Two surprising things about our DNA
The CSI series has been credited to have made “DNA” a household word. Because of the way they tied science to criminal stories, a much greater number of people, beyond the labs became alerted that a double-helical molecule, unique to each of us, lives inside us.
But is DNA really all there is to our most basic biology? Does each of us really have just one kind of DNA that we can call our own? And since it is the “luggage” we hand on to our offspring, it is the only way that we can pass on our traits?
When the human genome was sequenced in 2003, there was a lot of promise that since we have nailed the biological map of humans, we are on our way to figuring out which set of genes did what, especially when it spelled medical trouble. Stem-cell based treatments (which assumes that we have only one kind of DNA so it tweaks that DNA) started to develop and some of them are now being used.
When someone is born, say a girl, there is so much hope that the slate will be swept clean - a new being with a new life. The new body with the combined genes of Mom and Dad will have her own journey of experiences. And what she has is her own genome – each of the tens of trillions of cells in her body will carry her DNA. That is her unique biological print, right? Hmmm, not quite.
For decades, scientists have found it rare that a person will have DNA other than his or her own. But in the last few years, this is getting to be more and more common. Researchers are finding that a mother is left with the DNA of the child she carried in her womb and this DNA is found in various tissues in her body. This kind of DNA mix also happens in transfusions. In 2012, there was a case where an autopsy of women in Canada revealed that 63% of them had the Y chromosome in their neurons. And since females are defined by their “X,X” chromosome and males with “X,Y”, the chromosome could have come from the sons they bore.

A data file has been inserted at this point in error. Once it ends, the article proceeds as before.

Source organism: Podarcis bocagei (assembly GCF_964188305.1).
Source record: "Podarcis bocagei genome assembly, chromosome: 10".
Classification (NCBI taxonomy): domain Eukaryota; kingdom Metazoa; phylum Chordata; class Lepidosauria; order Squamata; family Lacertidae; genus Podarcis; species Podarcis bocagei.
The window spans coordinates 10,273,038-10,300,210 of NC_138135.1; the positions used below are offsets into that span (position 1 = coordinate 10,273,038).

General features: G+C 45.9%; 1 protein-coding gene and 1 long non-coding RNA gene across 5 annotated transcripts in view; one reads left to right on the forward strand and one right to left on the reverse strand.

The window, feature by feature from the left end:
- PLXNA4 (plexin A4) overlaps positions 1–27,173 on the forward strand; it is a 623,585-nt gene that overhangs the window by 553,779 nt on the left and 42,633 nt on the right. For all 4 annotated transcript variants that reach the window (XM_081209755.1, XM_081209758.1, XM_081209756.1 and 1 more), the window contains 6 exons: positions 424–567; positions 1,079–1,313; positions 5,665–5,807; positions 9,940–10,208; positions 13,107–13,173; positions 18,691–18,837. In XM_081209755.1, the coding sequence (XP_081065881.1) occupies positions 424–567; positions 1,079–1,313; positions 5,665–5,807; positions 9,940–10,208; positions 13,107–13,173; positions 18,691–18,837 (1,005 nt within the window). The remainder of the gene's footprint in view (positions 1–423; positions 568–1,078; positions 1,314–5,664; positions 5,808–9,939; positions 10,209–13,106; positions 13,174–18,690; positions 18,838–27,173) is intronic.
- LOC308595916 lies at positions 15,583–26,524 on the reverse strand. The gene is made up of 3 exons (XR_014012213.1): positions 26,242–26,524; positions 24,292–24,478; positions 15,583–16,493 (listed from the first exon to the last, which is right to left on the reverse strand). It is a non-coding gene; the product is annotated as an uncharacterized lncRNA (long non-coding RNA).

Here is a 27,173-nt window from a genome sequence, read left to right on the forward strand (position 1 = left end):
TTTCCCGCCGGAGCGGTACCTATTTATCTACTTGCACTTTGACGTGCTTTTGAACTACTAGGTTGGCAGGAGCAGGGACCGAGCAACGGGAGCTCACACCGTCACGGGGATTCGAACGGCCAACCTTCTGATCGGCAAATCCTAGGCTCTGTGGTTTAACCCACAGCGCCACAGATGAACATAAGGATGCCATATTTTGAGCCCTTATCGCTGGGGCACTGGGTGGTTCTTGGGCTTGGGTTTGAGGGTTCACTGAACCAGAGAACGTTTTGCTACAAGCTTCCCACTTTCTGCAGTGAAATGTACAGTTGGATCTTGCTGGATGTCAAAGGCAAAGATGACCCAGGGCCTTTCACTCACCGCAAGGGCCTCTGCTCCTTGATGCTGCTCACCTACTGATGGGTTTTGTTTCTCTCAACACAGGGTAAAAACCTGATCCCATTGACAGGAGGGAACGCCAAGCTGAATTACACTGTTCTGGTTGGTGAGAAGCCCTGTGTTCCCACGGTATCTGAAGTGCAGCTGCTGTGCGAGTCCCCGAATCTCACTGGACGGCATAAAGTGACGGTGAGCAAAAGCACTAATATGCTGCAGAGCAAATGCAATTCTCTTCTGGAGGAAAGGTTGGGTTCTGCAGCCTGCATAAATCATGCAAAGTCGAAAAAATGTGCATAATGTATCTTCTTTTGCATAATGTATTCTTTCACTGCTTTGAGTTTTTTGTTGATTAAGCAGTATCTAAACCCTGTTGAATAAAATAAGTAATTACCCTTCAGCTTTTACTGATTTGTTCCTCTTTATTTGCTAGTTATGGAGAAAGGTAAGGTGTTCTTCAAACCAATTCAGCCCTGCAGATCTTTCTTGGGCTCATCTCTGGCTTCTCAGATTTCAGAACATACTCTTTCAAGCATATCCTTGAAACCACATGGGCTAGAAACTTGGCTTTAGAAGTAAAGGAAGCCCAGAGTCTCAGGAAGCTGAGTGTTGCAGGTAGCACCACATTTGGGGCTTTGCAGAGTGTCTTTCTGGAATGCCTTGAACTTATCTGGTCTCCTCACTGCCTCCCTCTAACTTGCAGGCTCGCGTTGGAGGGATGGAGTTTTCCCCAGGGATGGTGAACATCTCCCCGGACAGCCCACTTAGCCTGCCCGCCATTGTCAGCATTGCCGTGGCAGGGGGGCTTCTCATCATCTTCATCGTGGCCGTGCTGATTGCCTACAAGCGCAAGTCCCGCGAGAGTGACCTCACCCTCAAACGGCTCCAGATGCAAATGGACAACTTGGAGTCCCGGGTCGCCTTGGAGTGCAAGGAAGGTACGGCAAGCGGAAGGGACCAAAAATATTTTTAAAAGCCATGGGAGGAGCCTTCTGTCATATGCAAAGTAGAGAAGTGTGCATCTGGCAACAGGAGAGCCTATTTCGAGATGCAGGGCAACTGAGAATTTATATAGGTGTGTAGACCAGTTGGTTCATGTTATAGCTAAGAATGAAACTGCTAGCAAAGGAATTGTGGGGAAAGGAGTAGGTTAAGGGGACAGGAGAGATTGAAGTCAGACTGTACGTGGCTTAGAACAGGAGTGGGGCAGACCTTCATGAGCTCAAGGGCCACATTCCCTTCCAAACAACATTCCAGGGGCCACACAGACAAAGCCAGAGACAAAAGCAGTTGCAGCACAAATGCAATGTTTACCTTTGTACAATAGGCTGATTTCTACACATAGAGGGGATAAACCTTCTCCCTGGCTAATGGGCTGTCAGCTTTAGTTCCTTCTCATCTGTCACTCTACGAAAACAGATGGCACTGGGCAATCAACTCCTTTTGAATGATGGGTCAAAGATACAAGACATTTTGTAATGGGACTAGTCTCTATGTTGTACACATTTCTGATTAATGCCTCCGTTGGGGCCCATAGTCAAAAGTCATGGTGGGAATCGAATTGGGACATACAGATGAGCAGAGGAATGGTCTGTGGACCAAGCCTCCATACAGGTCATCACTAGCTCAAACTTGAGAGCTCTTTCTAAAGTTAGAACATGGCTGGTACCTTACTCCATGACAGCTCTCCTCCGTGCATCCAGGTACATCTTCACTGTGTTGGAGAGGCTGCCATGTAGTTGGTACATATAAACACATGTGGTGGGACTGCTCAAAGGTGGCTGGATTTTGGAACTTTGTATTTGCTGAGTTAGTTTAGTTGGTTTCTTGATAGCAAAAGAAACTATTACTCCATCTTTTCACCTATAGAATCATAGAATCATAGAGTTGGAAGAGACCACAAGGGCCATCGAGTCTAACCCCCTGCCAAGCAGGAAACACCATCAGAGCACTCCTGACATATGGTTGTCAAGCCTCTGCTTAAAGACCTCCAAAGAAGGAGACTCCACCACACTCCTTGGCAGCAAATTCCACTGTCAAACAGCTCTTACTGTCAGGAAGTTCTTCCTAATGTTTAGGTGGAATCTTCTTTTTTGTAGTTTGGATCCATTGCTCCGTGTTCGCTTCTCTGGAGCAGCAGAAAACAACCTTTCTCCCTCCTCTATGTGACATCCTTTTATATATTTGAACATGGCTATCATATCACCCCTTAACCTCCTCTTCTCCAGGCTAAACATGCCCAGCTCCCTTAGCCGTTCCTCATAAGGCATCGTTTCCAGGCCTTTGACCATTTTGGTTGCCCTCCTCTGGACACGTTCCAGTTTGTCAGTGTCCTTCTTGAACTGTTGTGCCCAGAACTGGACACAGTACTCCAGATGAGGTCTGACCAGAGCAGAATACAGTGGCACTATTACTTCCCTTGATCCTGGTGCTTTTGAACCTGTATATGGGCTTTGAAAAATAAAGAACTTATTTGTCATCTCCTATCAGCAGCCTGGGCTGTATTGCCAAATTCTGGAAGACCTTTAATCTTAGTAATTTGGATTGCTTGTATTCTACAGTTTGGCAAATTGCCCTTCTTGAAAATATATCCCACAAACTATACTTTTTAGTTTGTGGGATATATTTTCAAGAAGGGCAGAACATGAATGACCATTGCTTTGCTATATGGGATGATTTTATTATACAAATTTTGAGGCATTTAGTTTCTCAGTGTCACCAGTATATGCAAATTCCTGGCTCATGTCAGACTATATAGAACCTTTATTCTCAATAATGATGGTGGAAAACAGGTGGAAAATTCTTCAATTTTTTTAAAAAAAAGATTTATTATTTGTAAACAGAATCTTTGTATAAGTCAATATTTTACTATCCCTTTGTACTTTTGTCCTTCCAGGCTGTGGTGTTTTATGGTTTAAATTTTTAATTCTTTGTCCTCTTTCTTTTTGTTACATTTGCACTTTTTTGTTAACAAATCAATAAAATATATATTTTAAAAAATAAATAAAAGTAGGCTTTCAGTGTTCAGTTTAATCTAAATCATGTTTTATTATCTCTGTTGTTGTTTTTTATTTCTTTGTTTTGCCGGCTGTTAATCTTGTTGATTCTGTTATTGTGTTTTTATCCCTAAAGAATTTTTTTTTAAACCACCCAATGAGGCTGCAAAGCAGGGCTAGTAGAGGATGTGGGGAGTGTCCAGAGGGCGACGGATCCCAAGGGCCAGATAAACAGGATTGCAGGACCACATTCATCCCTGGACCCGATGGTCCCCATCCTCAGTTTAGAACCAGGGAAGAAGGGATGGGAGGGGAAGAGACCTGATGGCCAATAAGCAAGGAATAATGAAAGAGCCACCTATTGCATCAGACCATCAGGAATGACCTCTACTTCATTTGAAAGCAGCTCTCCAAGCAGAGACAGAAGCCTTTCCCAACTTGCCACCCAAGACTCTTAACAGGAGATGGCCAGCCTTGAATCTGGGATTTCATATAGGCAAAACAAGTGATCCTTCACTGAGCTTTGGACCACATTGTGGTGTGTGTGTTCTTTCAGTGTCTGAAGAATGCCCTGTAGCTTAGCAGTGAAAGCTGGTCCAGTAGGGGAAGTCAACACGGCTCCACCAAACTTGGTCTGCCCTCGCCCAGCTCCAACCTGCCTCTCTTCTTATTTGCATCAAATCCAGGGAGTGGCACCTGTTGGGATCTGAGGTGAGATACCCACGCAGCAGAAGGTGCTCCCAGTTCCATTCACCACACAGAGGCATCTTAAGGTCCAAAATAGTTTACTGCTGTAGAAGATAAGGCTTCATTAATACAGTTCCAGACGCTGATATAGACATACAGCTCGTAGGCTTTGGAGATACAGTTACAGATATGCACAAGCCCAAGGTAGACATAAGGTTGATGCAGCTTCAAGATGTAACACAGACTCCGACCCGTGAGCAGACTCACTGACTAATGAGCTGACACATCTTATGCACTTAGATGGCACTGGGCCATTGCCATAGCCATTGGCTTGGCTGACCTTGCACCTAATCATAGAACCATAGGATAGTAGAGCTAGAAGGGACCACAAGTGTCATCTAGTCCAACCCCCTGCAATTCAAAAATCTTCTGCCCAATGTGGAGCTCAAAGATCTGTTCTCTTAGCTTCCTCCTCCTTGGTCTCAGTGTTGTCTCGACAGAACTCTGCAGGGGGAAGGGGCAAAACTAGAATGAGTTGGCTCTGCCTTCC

More recently last August, a study found that male cells were found in all of the mothers they autopsied. The male cells were in major body organs including the heart and kidney. Science is not yet dead sure of what these left-over cells do but they suspect that they boost “mothering” abilities to help the young survive. This phenomenon is called “microchimerism”, the molecular version of the chimerism involved in symbols like the sphinx, fusing lion and human.
We don’t know yet how much power these “intruder” DNAs have over our own genome. We have yet to see how much, if at all, will they affect the DNA-based therapies that medical science is developing to lick the diseases that can only be cured if we rebooted our genome.
And there is another one less jewel in the crown we bestowed upon DNA. A recent study found that a protein called “histone” that serves like a rod where DNA winds, could also pass on traits to an offspring. It is not the DNA itself. And what is more interesting is that histone is part of the “sperm” package. This means that we get it from our fathers.
The study that revealed this pointed to histone as one that cannot be modified by the environment. This means that histone could be shaped by the habits of your father – things like exposure or ingestion of chemicals like alcohol or drugs. Whatever Dad ingested, exposed himself to, indulged in, could have found their way into your genes too before you were born. This means that the mark of Dad’s or Grandpa’s habits could be passed on to you.
These are, I think, big leaps for a generation defined by the DNA discovery, completion, and promise. DNA is not a “homo-gene” in us and it is looking like it is not the only biological luggage we pass on. – Rappler.com
(DNA image from Shutterstock)